“Cometh the hour, cometh the man,” the hour was a sunny late September afternoon in Mendrisio, Switzerland, the man was Cadel Evans.
Al Hamilton mentioned Cadel’s name before the race and I concurred that he could be in the mix and worth a medal — but the winner?
The favourites in my eyes were Damiano Cunego, Alejandro Valverde and Samuel Sanchez.
I thought that the 38 climbs would be too much for Cancellara.
Rodriguez and Kolobnev weren’t surprises, Rodriguez is always there when the road climbs and Kolobnev is a master of peaking in the day — I saw him win a medal at Stuttgart.
The Italians got the tactics right, in my opinion, but there comes a point when it’s down to your star rider — the squadra took Cunego to where he was meant to be but he couldn’t respond.
No shame to Ballerini or the team; Cunego didn’t deliver.
Spain played poker, hoping that Cancellara would take them up; but Rodriguez wasn’t going to beat Evans or Kolobnev and bronze was all they could hope for — and what they got.
Cancellara is hugely powerful and impressive but the Worlds isn’t Paris-Roubaix; brute strength doesn’t cure all when you’re running with all of those wily foxes.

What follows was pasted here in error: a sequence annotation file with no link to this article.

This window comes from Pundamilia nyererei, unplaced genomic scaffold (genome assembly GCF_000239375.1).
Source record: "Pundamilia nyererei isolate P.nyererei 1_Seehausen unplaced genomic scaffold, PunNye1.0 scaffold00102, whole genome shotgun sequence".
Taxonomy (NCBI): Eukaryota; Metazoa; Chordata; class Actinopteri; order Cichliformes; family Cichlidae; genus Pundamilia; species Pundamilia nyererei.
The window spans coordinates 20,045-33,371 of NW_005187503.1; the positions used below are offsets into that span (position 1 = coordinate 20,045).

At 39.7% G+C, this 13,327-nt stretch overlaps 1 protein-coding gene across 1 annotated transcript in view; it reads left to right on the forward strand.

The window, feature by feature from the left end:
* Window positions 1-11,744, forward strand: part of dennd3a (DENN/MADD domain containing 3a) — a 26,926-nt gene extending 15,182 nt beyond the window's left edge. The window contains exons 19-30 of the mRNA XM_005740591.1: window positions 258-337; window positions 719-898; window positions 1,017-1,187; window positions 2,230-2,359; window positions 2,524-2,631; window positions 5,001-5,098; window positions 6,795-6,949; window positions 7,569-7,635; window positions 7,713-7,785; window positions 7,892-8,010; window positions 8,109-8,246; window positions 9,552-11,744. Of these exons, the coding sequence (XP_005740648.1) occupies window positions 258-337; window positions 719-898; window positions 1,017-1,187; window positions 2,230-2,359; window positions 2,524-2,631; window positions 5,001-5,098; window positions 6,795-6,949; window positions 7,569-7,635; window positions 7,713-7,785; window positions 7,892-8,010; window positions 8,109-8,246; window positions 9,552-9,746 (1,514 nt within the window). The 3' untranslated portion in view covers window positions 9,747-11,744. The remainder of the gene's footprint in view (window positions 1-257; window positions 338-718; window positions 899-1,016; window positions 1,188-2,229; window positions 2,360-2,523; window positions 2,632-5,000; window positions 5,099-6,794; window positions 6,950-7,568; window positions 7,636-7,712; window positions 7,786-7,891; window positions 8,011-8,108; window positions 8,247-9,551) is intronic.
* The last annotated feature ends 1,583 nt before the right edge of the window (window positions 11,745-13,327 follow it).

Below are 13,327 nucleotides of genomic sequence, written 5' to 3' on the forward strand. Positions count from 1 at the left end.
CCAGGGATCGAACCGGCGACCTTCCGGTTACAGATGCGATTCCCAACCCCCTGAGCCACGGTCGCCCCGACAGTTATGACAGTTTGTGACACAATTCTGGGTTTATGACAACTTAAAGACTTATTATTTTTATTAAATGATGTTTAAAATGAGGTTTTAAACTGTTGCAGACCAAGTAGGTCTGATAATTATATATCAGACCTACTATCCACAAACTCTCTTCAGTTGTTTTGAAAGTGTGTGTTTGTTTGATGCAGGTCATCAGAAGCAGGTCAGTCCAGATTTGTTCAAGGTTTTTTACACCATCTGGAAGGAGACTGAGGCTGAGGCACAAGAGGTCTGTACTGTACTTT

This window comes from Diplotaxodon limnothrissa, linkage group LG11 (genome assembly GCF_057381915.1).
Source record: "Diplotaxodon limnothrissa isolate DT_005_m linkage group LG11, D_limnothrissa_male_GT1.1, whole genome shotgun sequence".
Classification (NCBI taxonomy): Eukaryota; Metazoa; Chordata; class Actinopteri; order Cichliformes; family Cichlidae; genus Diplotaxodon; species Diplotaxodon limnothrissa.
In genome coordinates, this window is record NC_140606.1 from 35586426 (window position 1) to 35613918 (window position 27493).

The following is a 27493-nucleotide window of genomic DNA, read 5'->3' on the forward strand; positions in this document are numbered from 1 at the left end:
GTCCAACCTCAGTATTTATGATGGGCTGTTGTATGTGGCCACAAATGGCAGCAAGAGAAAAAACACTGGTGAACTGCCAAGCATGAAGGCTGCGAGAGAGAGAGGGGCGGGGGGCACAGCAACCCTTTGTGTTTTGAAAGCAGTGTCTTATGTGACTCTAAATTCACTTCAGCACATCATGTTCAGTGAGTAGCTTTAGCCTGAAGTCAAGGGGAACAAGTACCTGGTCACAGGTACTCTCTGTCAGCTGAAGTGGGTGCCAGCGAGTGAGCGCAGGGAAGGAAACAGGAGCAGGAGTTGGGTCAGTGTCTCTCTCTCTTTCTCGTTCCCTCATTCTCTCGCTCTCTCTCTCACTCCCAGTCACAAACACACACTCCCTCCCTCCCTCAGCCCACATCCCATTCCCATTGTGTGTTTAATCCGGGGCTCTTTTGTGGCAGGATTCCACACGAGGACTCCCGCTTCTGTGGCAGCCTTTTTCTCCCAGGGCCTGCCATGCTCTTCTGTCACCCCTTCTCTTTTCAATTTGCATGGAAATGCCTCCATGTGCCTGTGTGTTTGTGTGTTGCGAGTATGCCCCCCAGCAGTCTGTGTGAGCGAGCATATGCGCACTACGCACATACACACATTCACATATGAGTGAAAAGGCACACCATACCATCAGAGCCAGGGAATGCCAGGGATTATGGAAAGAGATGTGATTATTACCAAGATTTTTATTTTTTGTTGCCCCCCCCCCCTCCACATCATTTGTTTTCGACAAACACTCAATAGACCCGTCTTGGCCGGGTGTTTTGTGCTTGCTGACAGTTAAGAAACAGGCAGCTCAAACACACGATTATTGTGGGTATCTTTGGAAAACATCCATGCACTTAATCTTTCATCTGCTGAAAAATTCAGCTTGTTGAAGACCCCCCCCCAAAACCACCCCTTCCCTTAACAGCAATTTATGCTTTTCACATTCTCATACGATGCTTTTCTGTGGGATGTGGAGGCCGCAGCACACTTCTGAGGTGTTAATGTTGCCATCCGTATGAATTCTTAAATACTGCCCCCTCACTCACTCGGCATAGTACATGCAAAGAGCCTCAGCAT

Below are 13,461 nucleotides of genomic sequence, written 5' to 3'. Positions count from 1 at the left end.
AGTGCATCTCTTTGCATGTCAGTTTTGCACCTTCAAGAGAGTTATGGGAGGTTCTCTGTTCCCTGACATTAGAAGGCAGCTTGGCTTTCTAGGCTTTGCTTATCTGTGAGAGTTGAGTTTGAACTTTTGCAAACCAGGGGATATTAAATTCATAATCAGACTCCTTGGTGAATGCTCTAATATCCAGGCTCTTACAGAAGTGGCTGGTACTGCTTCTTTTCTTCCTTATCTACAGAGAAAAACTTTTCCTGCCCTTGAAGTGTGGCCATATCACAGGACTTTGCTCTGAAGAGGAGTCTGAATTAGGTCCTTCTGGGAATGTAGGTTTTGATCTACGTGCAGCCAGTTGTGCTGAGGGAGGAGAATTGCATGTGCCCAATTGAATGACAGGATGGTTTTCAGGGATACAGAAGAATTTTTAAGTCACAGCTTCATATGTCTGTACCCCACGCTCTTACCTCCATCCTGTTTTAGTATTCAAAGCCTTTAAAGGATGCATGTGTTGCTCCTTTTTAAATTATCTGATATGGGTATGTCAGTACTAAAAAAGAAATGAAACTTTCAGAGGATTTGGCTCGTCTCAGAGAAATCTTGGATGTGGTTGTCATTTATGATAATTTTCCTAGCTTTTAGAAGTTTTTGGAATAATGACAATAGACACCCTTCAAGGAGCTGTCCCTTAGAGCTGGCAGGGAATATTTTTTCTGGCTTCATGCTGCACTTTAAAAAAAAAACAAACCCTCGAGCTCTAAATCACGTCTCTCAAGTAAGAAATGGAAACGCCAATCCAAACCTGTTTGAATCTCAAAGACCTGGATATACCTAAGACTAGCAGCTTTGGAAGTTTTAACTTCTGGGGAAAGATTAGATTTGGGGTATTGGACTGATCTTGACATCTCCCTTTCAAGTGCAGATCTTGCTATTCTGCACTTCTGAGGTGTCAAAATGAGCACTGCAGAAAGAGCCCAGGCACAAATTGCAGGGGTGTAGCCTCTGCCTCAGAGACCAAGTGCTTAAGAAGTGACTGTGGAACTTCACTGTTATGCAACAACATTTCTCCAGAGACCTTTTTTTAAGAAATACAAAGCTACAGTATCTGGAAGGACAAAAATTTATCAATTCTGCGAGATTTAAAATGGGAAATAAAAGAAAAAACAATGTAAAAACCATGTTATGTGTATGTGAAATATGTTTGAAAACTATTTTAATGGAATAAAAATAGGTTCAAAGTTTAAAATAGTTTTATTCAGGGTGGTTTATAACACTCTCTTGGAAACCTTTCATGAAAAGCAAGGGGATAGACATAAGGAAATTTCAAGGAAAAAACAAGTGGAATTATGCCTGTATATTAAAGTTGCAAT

Guys like Sanchez and Kolobnev can absolutely kill themselves if they know they’re in the mix and the finish is close.
Fifth sounds OK to us, but to Cancellara, it might as well be 55th – the Australian world sprint champion, Gordie Johnson once said; “Without the gold medal, you’re nothing — and if you’re not on the podium, you’re less than nothing!”
That’s how it as the top.
The GB team’s best finisher was Steve Cummings in 52nd at 05:20 when you consider that there were 94 DNF it’s not too bad a ride.
Steve had two big wins for Barloworld last season but this year the word is that Steve and Barloworld boss Claudio Corti can’t be in the same room together — my money would be on the Liverpool boy!
His morale hasn’t been good and no morale = no results.
I think it will be a different story at Sky next year; he was well thought of at Discovery — Contador was very impressed by him — and given a good programme and team management, I think he’ll do the biz in 2010.